Inside my empty bottle I was constructing a lighthouse…

Inside my empty bottle I was constructing a lighthouse while all the others were making ships. -Charles Simic, poet (b. 1938)

The idea of world’s best practice may at times provide a glut of ships-in-a-bottle. By the time I finish my ship, the oversupply makes it redundant. The way this seems to manifest in higher education is that by the time we follow a ‘world’ trend, the practice or initiative is no longer so highly regarded and the field has moved on to some different, more improved practice of focus.

However, maybe we need students who think ‘there are a lot of ships being built. Do we need another ship, or do we need something to help the ships out when they get in trouble?’

When students embark on the voyage of research, they may need to learn this through safe and common strategies with lots of structure and guidance (as per Prescribed Research Level 1 in the RSD: However, do we also provide for students to think outside the ‘bottle’, or to imagine a different inside? (This is more akin to the RSD’s Level 4 Self-actuated Research or Level 5 Open Research).

Do we provide a range of active learning experiences where there are both safe and sure processes learned, as well as risk taking and adventuring?

The Levels on the RSD describe ‘extent of student autonomy in research’. Which of the five levels do you think is useful to begin with students in your context?

“I don’t need time. What I need is a deadline.”

When Duke Ellington, the great jazz pianist, composer, and conductor (1899-1974) said:

“I don’t need time. What I need is a deadline.”

I think that he was onto something that we can learn from in formal education.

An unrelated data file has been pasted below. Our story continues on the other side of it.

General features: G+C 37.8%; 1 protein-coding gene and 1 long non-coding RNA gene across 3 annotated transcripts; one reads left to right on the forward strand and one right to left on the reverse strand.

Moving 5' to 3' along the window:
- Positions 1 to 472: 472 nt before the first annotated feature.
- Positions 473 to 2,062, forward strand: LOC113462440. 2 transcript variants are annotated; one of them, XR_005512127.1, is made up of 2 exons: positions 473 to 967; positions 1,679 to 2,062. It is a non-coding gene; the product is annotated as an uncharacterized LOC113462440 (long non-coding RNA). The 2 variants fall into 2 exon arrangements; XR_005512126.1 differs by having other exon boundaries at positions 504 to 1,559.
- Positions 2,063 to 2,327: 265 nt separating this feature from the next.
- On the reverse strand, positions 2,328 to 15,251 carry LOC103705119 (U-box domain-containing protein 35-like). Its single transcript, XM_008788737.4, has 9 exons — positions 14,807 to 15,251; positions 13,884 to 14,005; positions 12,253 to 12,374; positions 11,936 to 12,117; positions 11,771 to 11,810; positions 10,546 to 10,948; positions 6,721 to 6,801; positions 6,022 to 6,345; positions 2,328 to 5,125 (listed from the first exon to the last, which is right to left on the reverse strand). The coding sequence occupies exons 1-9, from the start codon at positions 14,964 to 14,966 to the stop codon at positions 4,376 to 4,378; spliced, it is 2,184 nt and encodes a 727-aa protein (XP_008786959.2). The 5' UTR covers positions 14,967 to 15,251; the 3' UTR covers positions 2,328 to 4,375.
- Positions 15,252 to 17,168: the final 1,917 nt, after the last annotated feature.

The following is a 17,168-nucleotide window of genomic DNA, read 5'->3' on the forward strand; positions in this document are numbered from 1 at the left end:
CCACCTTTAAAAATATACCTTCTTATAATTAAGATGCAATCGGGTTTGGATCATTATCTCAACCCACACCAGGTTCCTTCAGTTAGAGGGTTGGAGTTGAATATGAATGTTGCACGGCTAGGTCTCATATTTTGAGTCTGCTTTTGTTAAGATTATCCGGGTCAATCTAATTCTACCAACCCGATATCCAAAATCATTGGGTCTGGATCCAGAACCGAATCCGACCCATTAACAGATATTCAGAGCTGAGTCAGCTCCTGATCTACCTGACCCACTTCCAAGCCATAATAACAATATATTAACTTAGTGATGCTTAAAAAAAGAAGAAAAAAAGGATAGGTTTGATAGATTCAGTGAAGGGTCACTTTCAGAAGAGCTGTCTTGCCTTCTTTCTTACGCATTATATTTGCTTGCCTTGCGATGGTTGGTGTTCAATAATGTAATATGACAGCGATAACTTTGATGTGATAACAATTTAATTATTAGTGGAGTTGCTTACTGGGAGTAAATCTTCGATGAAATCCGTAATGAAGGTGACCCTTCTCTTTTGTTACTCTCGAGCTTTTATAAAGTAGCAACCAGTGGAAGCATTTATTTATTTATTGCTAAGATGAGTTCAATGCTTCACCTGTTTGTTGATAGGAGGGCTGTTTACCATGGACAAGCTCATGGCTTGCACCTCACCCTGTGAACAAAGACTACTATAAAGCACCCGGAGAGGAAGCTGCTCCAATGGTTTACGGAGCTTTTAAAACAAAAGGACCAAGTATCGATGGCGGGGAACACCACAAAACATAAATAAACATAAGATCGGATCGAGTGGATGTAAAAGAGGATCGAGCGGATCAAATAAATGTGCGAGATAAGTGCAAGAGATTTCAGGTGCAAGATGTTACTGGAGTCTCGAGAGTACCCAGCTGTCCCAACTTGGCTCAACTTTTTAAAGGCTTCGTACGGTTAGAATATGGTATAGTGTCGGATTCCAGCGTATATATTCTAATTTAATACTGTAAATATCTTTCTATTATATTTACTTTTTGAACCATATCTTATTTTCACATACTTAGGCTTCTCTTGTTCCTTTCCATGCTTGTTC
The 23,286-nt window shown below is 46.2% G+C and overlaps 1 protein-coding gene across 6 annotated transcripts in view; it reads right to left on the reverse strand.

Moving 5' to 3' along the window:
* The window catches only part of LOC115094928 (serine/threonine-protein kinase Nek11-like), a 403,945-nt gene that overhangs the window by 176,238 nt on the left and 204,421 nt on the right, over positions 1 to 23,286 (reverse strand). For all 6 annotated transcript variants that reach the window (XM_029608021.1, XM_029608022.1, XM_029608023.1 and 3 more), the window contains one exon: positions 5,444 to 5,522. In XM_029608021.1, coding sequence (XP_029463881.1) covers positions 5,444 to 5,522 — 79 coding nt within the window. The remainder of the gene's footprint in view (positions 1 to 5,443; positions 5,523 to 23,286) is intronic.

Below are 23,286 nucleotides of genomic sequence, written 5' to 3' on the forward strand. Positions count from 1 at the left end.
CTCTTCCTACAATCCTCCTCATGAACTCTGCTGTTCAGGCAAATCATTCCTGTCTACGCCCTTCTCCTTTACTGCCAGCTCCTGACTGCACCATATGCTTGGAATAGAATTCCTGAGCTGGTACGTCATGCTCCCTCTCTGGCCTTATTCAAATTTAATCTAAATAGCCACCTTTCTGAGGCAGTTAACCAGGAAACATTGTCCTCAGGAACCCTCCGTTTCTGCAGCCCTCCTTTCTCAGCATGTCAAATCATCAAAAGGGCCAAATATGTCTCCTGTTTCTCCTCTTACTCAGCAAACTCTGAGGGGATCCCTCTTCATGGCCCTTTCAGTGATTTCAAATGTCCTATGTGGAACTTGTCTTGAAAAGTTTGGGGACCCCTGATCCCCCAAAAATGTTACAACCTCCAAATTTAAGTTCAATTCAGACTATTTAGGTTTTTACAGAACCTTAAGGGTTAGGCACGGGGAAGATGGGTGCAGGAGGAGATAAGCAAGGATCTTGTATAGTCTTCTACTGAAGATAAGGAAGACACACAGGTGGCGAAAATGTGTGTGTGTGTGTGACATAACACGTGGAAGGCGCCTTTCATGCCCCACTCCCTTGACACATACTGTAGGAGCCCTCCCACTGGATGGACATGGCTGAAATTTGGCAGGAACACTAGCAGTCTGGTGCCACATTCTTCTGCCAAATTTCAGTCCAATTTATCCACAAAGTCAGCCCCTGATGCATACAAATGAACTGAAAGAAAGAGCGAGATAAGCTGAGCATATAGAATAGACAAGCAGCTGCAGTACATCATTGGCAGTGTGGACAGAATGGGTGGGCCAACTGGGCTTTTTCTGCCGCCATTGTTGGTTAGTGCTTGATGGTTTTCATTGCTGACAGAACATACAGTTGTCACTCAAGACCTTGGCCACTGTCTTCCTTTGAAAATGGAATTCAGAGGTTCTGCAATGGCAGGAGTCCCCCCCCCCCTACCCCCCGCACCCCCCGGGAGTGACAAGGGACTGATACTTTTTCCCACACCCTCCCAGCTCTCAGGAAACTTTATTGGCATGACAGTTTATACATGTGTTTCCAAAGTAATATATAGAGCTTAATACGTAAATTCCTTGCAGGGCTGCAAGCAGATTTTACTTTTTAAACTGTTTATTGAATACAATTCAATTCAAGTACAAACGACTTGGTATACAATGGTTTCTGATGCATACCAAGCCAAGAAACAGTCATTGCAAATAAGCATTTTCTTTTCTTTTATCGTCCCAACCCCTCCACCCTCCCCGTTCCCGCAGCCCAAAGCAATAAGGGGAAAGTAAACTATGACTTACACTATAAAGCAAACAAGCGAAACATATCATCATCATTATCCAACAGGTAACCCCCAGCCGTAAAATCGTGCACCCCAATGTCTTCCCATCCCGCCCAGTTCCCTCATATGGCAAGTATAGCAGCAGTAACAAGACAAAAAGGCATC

I have run a lot of workshops for academic staff and professional staff on the six facets of the Research Skill Development framework (RSD: in Australia and overseas, and I have looked at a lot of assessments across a number of universities. One stand out feature is that the facet of the RSD ‘Organise and Manage’ is typically under taught, under-developed and under assessed, resulting in minimised feedback for students to improve this complex set of skills.

Yet, without the ability to organise information in discipline appropriate ways, it is very difficult for students to do high level qualitative or quantitative analysis. Likewise, without the ability to manage resources, deadlines and sometimes teams, it is difficult to produce conceptually powerful work.

I have found quotes by famous people that connect to each of the other facets, but this Ellington quote is one of the few I have found that connects well to organise and manage. Interesting for me, then is that the current single-word descriptor of the affective (emotional and motivational) side of this facet is:


The Duke lead a rather large “team” of musicians with strong individual differences to produce great, harmonious music at the forefront of his field. His craving for a timeline is indicative of someone who yearns to wreak order on the choas of individual brilliance, pulling it all together harmoniously. Organisation and management then for the Duke served creativity, rather than restricting it.

I wonder if we can learn the Duke’s lesson in formal education, where the teaching, learning and assessment of organising and managing enable students to see the harmonies of data and in their teams, and so to engage in highly creative work that is scholarly in nature.

Do you have any good quotes around ‘organise and manage’? It would be great to build up the stockpile for these.

Do you agree or disagree that ‘organise and manage’ is under-done in formal education? Please add your ideas on this.

See another take on this facet at